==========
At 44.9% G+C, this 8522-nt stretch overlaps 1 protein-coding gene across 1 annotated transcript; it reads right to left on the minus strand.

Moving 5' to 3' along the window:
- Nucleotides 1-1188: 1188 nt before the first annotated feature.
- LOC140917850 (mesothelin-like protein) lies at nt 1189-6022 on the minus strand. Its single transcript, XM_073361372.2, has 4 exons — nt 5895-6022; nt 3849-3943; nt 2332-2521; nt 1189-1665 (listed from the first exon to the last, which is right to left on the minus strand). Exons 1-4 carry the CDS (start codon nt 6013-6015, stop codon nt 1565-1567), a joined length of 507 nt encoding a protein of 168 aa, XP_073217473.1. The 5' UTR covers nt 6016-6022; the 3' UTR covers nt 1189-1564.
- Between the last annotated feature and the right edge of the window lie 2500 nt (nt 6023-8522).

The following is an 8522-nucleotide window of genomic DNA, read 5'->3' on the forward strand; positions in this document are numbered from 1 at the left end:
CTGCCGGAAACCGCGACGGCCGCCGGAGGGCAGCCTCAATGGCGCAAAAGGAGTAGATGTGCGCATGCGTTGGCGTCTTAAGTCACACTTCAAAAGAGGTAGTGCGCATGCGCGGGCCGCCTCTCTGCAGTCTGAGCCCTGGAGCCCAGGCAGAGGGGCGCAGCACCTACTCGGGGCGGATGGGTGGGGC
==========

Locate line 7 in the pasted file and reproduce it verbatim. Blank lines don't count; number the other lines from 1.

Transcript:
CTGCCGGAAACCGCGACGGCCGCCGGAGGGCAGCCTCAATGGCGCAAAAGGAGTAGATGTGCGCATGCGTTGGCGTCTTAAGTCACACTTCAAAAGAGGTAGTGCGCATGCGCGGGCCGCCTCTCTGCAGTCTGAGCCCTGGAGCCCAGGCAGAGGGGCGCAGCACCTACTCGGGGCGGATGGGTGGGGC